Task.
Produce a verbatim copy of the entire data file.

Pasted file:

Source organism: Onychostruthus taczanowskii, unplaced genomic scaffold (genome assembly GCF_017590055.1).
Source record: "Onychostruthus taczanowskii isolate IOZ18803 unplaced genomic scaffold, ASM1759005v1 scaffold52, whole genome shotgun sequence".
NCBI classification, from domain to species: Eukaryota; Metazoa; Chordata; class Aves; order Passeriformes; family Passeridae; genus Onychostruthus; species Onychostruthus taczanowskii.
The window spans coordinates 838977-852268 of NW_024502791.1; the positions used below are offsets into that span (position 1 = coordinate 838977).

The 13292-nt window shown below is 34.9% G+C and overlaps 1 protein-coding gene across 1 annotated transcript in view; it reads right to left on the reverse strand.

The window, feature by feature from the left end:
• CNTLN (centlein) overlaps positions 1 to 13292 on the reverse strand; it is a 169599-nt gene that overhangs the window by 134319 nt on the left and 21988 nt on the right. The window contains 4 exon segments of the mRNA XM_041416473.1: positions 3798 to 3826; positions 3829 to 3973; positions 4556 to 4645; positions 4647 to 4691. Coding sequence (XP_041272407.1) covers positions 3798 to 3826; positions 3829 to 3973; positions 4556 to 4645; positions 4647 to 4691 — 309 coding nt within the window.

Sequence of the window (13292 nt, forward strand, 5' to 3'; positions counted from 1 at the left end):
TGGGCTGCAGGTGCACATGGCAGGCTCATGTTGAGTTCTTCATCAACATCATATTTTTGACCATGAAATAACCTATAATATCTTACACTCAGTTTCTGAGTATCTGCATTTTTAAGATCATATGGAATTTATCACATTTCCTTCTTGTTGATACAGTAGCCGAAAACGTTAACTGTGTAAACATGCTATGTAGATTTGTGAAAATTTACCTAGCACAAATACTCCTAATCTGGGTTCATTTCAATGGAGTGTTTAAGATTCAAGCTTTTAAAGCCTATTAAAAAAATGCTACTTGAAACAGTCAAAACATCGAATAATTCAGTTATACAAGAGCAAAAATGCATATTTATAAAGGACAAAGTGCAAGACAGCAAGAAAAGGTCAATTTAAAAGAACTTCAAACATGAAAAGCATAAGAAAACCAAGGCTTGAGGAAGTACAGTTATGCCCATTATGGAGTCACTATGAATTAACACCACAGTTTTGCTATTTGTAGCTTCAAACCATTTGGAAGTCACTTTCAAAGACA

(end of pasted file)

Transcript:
Source organism: Onychostruthus taczanowskii, unplaced genomic scaffold (genome assembly GCF_017590055.1).
Source record: "Onychostruthus taczanowskii isolate IOZ18803 unplaced genomic scaffold, ASM1759005v1 scaffold52, whole genome shotgun sequence".
NCBI classification, from domain to species: Eukaryota; Metazoa; Chordata; class Aves; order Passeriformes; family Passeridae; genus Onychostruthus; species Onychostruthus taczanowskii.
The window spans coordinates 838977-852268 of NW_024502791.1; the positions used below are offsets into that span (position 1 = coordinate 838977).

The 13292-nt window shown below is 34.9% G+C and overlaps 1 protein-coding gene across 1 annotated transcript in view; it reads right to left on the reverse strand.

The window, feature by feature from the left end:
• CNTLN (centlein) overlaps positions 1 to 13292 on the reverse strand; it is a 169599-nt gene that overhangs the window by 134319 nt on the left and 21988 nt on the right. The window contains 4 exon segments of the mRNA XM_041416473.1: positions 3798 to 3826; positions 3829 to 3973; positions 4556 to 4645; positions 4647 to 4691. Coding sequence (XP_041272407.1) covers positions 3798 to 3826; positions 3829 to 3973; positions 4556 to 4645; positions 4647 to 4691 — 309 coding nt within the window.

Sequence of the window (13292 nt, forward strand, 5' to 3'; positions counted from 1 at the left end):
TGGGCTGCAGGTGCACATGGCAGGCTCATGTTGAGTTCTTCATCAACATCATATTTTTGACCATGAAATAACCTATAATATCTTACACTCAGTTTCTGAGTATCTGCATTTTTAAGATCATATGGAATTTATCACATTTCCTTCTTGTTGATACAGTAGCCGAAAACGTTAACTGTGTAAACATGCTATGTAGATTTGTGAAAATTTACCTAGCACAAATACTCCTAATCTGGGTTCATTTCAATGGAGTGTTTAAGATTCAAGCTTTTAAAGCCTATTAAAAAAATGCTACTTGAAACAGTCAAAACATCGAATAATTCAGTTATACAAGAGCAAAAATGCATATTTATAAAGGACAAAGTGCAAGACAGCAAGAAAAGGTCAATTTAAAAGAACTTCAAACATGAAAAGCATAAGAAAACCAAGGCTTGAGGAAGTACAGTTATGCCCATTATGGAGTCACTATGAATTAACACCACAGTTTTGCTATTTGTAGCTTCAAACCATTTGGAAGTCACTTTCAAAGACA